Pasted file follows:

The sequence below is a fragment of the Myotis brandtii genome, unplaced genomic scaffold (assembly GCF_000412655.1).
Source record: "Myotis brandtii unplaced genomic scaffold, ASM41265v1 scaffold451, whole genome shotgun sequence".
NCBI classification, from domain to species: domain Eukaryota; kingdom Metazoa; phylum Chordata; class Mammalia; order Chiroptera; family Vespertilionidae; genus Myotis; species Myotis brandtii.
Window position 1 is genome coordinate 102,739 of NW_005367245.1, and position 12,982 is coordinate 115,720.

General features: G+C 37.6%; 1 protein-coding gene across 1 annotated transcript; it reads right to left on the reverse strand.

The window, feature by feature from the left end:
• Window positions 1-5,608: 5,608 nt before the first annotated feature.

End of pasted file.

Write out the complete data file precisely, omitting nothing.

The sequence below is a fragment of the Myotis brandtii genome, unplaced genomic scaffold (assembly GCF_000412655.1).
Source record: "Myotis brandtii unplaced genomic scaffold, ASM41265v1 scaffold451, whole genome shotgun sequence".
NCBI classification, from domain to species: domain Eukaryota; kingdom Metazoa; phylum Chordata; class Mammalia; order Chiroptera; family Vespertilionidae; genus Myotis; species Myotis brandtii.
Window position 1 is genome coordinate 102,739 of NW_005367245.1, and position 12,982 is coordinate 115,720.

General features: G+C 37.6%; 1 protein-coding gene across 1 annotated transcript; it reads right to left on the reverse strand.

The window, feature by feature from the left end:
• Window positions 1-5,608: 5,608 nt before the first annotated feature.